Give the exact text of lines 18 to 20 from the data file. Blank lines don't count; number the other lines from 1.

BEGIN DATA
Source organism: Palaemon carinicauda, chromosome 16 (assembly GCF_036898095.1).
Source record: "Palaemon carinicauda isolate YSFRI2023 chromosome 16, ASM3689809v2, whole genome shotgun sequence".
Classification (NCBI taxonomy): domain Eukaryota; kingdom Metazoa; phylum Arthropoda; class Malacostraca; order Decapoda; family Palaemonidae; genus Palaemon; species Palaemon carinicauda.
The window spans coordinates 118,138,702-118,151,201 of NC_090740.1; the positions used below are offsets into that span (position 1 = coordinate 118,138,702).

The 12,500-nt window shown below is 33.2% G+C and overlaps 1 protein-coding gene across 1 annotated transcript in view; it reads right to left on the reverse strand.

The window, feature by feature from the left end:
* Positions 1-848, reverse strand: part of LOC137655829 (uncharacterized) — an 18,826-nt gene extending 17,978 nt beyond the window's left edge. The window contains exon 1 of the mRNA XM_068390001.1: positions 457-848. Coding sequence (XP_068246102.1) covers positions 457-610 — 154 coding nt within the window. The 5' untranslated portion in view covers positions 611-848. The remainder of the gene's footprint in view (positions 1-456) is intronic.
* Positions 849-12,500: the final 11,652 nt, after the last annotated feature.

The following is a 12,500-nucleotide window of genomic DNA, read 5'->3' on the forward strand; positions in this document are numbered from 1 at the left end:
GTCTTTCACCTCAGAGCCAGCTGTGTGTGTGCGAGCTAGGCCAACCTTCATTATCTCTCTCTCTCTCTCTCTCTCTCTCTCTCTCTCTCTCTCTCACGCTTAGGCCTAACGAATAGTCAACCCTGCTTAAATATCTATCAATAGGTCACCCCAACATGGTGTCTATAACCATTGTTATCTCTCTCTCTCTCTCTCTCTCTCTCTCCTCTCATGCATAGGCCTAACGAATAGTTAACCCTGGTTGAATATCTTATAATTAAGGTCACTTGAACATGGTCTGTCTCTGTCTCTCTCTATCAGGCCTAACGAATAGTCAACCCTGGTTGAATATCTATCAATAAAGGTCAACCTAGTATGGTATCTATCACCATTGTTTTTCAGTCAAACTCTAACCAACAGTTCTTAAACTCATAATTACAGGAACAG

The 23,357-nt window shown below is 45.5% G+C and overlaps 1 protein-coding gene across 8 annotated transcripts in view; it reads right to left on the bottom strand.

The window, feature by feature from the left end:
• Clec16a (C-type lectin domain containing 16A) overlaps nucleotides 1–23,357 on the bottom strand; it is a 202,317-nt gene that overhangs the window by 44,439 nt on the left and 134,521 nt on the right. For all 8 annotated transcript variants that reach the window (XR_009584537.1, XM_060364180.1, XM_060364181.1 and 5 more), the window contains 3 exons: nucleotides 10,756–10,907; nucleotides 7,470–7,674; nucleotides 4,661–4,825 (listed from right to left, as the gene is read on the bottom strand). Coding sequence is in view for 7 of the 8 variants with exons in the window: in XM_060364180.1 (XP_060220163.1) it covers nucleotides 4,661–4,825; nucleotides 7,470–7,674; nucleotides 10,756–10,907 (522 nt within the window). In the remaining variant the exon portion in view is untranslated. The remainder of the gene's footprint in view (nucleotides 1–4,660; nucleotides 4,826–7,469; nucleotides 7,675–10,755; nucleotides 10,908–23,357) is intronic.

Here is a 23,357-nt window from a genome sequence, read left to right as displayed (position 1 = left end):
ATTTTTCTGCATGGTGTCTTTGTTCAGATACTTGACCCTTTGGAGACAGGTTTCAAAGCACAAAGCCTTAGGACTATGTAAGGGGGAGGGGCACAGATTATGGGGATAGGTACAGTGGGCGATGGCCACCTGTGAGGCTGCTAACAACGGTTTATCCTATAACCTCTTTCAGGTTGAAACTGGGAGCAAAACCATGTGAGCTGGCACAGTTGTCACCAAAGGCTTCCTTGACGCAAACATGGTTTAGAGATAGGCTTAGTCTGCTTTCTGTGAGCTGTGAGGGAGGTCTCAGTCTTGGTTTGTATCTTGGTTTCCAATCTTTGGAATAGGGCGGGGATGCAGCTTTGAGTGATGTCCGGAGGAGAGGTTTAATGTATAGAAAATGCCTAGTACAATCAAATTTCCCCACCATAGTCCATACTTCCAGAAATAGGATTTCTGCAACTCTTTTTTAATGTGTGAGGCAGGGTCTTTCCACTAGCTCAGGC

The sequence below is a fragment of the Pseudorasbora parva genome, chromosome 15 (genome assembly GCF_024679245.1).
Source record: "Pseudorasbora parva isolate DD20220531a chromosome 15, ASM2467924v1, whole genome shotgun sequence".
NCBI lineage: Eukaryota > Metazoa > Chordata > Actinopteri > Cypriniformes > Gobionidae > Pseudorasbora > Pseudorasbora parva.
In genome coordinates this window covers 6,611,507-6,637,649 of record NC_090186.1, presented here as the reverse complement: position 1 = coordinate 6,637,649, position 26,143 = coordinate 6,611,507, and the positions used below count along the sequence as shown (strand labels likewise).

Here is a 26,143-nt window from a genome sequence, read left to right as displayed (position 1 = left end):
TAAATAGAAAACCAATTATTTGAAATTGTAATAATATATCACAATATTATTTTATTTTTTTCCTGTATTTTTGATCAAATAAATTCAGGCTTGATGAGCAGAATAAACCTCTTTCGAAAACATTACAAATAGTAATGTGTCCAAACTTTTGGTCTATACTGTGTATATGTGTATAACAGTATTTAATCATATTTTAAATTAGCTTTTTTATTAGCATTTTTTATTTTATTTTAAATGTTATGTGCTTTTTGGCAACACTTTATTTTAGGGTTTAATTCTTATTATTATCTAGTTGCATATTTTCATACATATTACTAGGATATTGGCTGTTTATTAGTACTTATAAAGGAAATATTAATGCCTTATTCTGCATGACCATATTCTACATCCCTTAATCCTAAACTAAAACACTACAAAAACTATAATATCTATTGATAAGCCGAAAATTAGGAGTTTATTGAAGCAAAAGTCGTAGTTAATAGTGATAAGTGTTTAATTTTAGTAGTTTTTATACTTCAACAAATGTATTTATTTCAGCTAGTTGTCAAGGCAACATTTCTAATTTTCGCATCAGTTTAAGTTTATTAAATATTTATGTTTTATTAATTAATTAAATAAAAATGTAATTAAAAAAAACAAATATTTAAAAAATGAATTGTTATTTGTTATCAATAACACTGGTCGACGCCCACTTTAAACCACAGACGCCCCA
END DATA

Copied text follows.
NCBI lineage: Eukaryota > Metazoa > Chordata > Actinopteri > Cypriniformes > Gobionidae > Pseudorasbora > Pseudorasbora parva.
In genome coordinates this window covers 6,611,507-6,637,649 of record NC_090186.1, presented here as the reverse complement: position 1 = coordinate 6,637,649, position 26,143 = coordinate 6,611,507, and the positions used below count along the sequence as shown (strand labels likewise).

Here is a 26,143-nt window from a genome sequence, read left to right as displayed (position 1 = left end):